Here is what the Sefirotic "Tree" looks like with all of the names of Genesis 4 and 5 applied in sequence along the female (pink) and male (blue) lines.
Enoch after Jared is skipped because he didn't die, for God took him. He "was not." He disappeared. Otherwise the male line would have continued from Jared to "Enos-Enoch" and on to "Methuselah-Methusael."
But that would create confusion regarding the path, because one Sefirah would have been touched more than once on that male path.
If the sequence of names had been any different, or if the male or female paths had been any different, the application of names from Genesis 4 and 5 would not have worked.
Perhaps the next question to tackle is the significance of the path through the Sefirot. How does this aid in spiritual enlightenment?
The Jews had proved to be "stiff-necked" even during their miraculous rescue from Egypt, and afterward too often turned from God's laws despite the miracles. Salvation of God's children has proven to be a most difficult problem. And perhaps Yehoshua of Nazareth was sent as the next phase in the rescue plan.
Next: Timeline Problems
I had the beginning of a significant research project. The Kabbalah's "Tree of Life" seemed to be a significant clue. Was their matrix pattern really embedded in Genesis? And could it help me solve some very obvious problems with the literal Genesis timeline? See, Timeline Problems.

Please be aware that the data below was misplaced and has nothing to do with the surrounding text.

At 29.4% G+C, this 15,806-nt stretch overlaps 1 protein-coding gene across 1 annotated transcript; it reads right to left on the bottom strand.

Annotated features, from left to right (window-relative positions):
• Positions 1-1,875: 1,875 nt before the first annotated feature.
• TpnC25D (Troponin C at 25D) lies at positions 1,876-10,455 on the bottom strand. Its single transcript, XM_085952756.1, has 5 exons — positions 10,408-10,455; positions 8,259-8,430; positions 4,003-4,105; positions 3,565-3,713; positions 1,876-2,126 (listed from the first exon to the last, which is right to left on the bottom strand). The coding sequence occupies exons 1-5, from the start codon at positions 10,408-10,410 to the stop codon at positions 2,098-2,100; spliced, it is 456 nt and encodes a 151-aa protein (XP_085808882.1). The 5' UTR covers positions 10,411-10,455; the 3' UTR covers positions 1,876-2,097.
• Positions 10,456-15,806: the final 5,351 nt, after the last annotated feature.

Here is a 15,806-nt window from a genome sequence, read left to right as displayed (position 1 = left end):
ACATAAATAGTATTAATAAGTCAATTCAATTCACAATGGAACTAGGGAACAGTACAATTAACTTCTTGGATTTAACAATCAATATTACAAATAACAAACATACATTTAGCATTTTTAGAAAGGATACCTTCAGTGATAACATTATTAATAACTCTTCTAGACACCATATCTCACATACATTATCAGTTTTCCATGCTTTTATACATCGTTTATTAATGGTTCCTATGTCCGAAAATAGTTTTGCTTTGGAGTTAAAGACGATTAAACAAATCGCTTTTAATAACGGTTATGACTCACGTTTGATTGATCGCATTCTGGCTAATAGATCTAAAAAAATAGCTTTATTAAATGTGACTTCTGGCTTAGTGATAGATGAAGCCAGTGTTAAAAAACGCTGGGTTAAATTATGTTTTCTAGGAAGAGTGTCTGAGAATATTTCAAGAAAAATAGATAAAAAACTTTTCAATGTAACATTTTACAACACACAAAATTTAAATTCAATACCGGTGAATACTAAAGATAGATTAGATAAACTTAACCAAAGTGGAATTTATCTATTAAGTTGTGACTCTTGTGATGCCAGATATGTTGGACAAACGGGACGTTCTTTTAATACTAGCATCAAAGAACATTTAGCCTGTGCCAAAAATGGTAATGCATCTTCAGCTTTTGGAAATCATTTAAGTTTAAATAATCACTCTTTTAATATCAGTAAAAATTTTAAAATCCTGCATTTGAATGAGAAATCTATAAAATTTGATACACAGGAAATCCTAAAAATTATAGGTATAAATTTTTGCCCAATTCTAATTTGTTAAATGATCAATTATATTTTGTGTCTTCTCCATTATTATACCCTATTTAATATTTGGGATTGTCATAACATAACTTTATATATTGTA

Rod Martin Jr (author) from Cebu, Philippines on September 30, 2012:
Bless you, Jean. May we both continue to learn and to grow.
Jean Bakula from New Jersey on September 30, 2012:
Thank you too. It helps to either reinforce what a person thinks or helps them to see why it doesn't make sense. They aren't topics people discuss much. I am still a seeker too.
Rod Martin Jr (author) from Cebu, Philippines on September 30, 2012:
I'm still looking for answers.
The idea of paramita (perfection) became clear to me when I realized that the miracles (cause-and-effect "coincidences") I had witnessed were borne out of paramita confidence and not mortal confidence. This is confidence from the spiritual viewpoint -- not the physical viewpoint.
Anything with opposites (dichotomies) is, in my understanding, tainted. The male and female sides of spirit is one example. The creation and destruction sides of Shiva are another example.
Finding the "truth" of anything is finding the "creation" of it. Then it ceases to have persistence (time) and no longer exists in the next moment. I've seen this happen. I've seen its opposite, where a creation was given persistence by "allowing" (Buddhist description).
There are many levels of "truth," and it helps to know where each item exists relative to the others.
Thanks for helping me look at these things.
Jean Bakula from New Jersey on September 29, 2012:
I know what you mean. I have been reading on Buddhism quite a bit too, but never saw the word paramitas, or heard of it in my metaphysical classes either. Interesting though, just the light parts of the opposites. I don't think God has form, but could he/she not have feminine and masculine energies? My mind goes in circles, but I love seeking out all this information. Mortal generosity can surely be evil, look at politics! Anyway, nice to chat. Jean
Rod Martin Jr (author) from Cebu, Philippines on September 29, 2012: